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May 2012 / Bronx/​Riverdale Family / Brooklyn Family / Long Island Family / Manhattan Family / Queens Family / Staten Island Family / Columnists / Ask an Attorney

Estate planning

What’s the best way to save money for your child’s future?

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I want to start putting money away for my children. Is a 529 plan the best vehicle for savings?

Saving for your children’s future is an admirable goal but it’s important to do so in the most tax efficient way. Remember that you can transfer up to $13,000 per year tax-free to any individual. In addition to this annual exemption, you can make unlimited payments toward another individual’s medical or educational expenses as long as those funds are paid directly to the provider.

A 529 plan is a program designed to encourage savings for higher education. It enables you, the Contributor, to take advantage of Federal and (if applicable) New York State tax savings. It is not limited by the annual exclusion although it carries other limitations like a lifetime cap on contributions and a five-year limit of $60,000. It also allows the contributions to grow and be withdrawn tax-free if used for qualifying educational expenses. And knowing that you will be in a better financial position when your children enter college creates a sense of security. Plus, you are able to control the withdrawals, change beneficiaries, and transfer to another 529 plan at any time as long as you remain the owner on the account.

Grandparents can also contribute to a 529 plan and placing money into it affords other estate planning benefits. By contributing, they are moving money out of their own taxable estate while maintaining control over the funds as the owner. Keep in mind that as a New York State taxpayer, there is a deduction for your contribution to a 529 plan on your New York State income tax but for older generations, it is important to know that gifting of assets could impose penalties that may affect future eligibility for long-term care benefits through the Medicaid Program.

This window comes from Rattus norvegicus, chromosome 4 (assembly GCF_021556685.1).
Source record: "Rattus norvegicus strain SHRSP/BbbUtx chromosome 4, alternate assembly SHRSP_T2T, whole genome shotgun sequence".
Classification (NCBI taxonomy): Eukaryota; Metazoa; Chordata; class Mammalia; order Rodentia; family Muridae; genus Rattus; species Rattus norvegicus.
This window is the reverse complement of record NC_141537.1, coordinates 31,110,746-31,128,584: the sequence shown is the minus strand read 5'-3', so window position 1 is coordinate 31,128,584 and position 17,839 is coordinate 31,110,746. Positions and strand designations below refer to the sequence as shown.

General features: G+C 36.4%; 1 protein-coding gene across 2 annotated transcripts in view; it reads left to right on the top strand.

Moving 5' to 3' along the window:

A 529 plan allows your child to apply the funds to her tuition, room and board, books, supplies, and other qualified higher-education overheads. Withdrawals from a 529 plan account for these expenses are federally tax-free, use of the resources is not limited to New York State, and the money can be used at any eligible post-secondary school in the United States or abroad.

With a 529 plan you are unable, or could be penalized, if you use the funds for purposes like summer camps, clothing, or vacations. If this is something you desire, other, more flexible banking structures provided in the Uniform Gift Act for Minors or the Uniform Trust Act for Minors would allow this kind of spending. Yet if you chose one of these options, your child will be entitled to control the account when she reaches 18. At which point, you could create a minor’s trust or fund a ROTH IRA or a regular IRA for her to ensure continuity of savings.

When undertaking any savings program for your kids, it’s never too early to start a conversation about finances. It’s one of the best ways to raise a responsible, happy, and successful adult.

Alison Arden Besunder is the founding attorney of the Law Offices of Alison Arden Besunder P.C., where she assists new and not-so-new parents with their estate-planning needs. Her firm assists clients in New York City, Brooklyn, Queens, Nassau, and Suffolk Counties. You can find Besunder on Twitter @estatetrustplan and on her website at www.besunderlaw.com.

Posted 12:00 am, May 23, 2012
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